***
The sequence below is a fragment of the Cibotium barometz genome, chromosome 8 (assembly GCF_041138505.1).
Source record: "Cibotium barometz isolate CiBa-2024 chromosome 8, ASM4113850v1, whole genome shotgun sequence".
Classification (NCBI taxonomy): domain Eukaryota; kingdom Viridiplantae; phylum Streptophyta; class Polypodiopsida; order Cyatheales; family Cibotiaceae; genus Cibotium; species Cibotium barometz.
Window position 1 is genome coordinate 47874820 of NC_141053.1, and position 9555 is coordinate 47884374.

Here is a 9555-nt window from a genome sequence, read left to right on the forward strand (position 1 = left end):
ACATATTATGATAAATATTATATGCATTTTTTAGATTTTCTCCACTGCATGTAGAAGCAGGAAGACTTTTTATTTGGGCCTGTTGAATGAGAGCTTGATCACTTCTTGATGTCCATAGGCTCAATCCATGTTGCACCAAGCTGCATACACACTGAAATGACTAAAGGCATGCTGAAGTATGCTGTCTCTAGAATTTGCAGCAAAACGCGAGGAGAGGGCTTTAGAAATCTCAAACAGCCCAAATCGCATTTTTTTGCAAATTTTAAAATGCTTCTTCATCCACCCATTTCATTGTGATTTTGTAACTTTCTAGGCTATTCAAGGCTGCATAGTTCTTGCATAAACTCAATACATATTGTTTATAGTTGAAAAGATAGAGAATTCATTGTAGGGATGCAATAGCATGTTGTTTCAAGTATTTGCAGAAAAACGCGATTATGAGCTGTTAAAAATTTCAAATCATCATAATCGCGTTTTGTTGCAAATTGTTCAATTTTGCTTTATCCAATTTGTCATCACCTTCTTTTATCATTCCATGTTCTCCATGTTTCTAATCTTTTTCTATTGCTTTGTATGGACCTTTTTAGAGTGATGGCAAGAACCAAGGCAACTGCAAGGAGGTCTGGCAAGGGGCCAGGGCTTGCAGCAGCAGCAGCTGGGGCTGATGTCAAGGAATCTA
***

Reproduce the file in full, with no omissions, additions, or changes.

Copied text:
The sequence below is a fragment of the Cibotium barometz genome, chromosome 8 (assembly GCF_041138505.1).
Source record: "Cibotium barometz isolate CiBa-2024 chromosome 8, ASM4113850v1, whole genome shotgun sequence".
Classification (NCBI taxonomy): domain Eukaryota; kingdom Viridiplantae; phylum Streptophyta; class Polypodiopsida; order Cyatheales; family Cibotiaceae; genus Cibotium; species Cibotium barometz.
Window position 1 is genome coordinate 47874820 of NC_141053.1, and position 9555 is coordinate 47884374.

Here is a 9555-nt window from a genome sequence, read left to right on the forward strand (position 1 = left end):
ACATATTATGATAAATATTATATGCATTTTTTAGATTTTCTCCACTGCATGTAGAAGCAGGAAGACTTTTTATTTGGGCCTGTTGAATGAGAGCTTGATCACTTCTTGATGTCCATAGGCTCAATCCATGTTGCACCAAGCTGCATACACACTGAAATGACTAAAGGCATGCTGAAGTATGCTGTCTCTAGAATTTGCAGCAAAACGCGAGGAGAGGGCTTTAGAAATCTCAAACAGCCCAAATCGCATTTTTTTGCAAATTTTAAAATGCTTCTTCATCCACCCATTTCATTGTGATTTTGTAACTTTCTAGGCTATTCAAGGCTGCATAGTTCTTGCATAAACTCAATACATATTGTTTATAGTTGAAAAGATAGAGAATTCATTGTAGGGATGCAATAGCATGTTGTTTCAAGTATTTGCAGAAAAACGCGATTATGAGCTGTTAAAAATTTCAAATCATCATAATCGCGTTTTGTTGCAAATTGTTCAATTTTGCTTTATCCAATTTGTCATCACCTTCTTTTATCATTCCATGTTCTCCATGTTTCTAATCTTTTTCTATTGCTTTGTATGGACCTTTTTAGAGTGATGGCAAGAACCAAGGCAACTGCAAGGAGGTCTGGCAAGGGGCCAGGGCTTGCAGCAGCAGCAGCTGGGGCTGATGTCAAGGAATCTA